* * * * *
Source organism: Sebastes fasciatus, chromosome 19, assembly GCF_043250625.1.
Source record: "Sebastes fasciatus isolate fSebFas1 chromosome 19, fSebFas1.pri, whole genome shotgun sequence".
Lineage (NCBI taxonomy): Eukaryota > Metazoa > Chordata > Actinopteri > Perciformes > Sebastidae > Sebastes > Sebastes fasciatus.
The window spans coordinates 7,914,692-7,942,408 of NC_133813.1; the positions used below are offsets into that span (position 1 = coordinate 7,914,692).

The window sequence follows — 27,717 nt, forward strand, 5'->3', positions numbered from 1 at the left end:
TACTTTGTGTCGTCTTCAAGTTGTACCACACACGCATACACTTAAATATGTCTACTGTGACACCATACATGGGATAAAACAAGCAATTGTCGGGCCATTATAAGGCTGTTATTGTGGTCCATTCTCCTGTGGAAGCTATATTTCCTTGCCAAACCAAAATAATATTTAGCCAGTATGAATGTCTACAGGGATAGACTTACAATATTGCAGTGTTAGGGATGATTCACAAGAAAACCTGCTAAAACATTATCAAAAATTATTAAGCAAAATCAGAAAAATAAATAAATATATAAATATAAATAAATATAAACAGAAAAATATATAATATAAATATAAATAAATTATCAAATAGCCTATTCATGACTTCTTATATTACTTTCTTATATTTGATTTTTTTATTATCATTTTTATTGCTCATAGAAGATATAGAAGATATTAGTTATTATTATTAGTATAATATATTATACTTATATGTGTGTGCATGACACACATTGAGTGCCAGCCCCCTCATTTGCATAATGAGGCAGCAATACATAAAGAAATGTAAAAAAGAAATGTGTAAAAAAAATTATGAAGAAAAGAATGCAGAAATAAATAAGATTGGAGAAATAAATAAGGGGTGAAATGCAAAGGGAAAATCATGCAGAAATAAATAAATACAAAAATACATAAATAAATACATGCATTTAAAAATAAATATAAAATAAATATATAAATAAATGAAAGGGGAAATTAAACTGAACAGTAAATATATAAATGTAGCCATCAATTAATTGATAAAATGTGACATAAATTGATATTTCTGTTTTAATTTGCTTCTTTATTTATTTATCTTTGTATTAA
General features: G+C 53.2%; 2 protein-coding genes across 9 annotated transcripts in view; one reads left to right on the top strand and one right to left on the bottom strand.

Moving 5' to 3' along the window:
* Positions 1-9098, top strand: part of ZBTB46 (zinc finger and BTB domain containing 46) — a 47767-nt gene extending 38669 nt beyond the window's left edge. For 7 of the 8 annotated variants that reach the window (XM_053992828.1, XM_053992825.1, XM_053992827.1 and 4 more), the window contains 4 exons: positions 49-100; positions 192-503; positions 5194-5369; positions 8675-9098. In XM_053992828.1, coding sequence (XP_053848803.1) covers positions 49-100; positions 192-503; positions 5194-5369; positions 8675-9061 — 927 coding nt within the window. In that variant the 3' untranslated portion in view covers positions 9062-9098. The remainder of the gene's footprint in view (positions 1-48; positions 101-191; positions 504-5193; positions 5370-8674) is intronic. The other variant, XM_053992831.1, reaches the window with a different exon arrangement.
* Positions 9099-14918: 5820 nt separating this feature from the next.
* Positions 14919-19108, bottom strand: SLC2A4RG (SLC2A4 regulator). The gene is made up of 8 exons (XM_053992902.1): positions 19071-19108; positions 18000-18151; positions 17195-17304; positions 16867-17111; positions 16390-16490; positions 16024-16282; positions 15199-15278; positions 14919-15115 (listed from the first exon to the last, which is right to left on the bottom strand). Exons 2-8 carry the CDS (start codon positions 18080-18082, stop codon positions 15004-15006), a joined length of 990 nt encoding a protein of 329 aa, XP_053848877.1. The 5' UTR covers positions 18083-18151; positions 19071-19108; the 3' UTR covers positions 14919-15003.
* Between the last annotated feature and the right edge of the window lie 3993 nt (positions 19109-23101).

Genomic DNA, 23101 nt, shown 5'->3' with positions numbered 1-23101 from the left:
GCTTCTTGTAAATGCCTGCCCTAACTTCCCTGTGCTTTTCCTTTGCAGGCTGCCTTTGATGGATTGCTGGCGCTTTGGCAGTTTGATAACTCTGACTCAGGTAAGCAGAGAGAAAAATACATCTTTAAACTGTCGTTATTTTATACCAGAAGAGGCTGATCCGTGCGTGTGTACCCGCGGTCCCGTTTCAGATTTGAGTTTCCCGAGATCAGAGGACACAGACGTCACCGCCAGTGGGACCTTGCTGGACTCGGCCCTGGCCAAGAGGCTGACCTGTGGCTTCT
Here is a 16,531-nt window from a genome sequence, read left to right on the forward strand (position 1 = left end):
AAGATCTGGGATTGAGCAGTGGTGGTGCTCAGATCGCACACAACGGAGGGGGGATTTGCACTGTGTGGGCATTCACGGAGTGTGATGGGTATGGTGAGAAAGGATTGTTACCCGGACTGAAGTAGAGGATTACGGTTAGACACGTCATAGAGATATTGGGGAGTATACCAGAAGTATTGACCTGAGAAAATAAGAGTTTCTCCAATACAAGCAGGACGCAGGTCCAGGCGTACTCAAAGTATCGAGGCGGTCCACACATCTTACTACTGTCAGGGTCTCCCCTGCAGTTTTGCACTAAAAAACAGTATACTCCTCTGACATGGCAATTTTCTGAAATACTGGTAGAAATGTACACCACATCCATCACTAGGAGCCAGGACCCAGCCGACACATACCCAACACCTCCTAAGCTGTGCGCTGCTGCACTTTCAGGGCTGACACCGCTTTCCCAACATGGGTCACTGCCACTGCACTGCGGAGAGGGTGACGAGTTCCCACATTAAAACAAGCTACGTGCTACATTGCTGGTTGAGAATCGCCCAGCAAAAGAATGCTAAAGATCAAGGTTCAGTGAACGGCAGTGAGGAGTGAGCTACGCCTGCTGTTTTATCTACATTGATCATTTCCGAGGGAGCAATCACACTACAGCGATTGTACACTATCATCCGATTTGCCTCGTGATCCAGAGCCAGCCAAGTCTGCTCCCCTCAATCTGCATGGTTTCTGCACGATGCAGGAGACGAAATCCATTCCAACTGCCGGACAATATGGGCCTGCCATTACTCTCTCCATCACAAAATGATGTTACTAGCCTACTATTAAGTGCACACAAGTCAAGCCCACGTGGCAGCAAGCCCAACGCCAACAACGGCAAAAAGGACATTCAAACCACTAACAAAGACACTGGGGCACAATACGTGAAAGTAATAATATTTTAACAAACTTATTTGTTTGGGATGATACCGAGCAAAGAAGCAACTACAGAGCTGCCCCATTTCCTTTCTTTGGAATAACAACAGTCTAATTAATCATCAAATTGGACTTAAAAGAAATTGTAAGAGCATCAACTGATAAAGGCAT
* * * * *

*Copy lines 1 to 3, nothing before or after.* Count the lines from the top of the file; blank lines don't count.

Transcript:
Source organism: Sebastes fasciatus, chromosome 19, assembly GCF_043250625.1.
Source record: "Sebastes fasciatus isolate fSebFas1 chromosome 19, fSebFas1.pri, whole genome shotgun sequence".
Lineage (NCBI taxonomy): Eukaryota > Metazoa > Chordata > Actinopteri > Perciformes > Sebastidae > Sebastes > Sebastes fasciatus.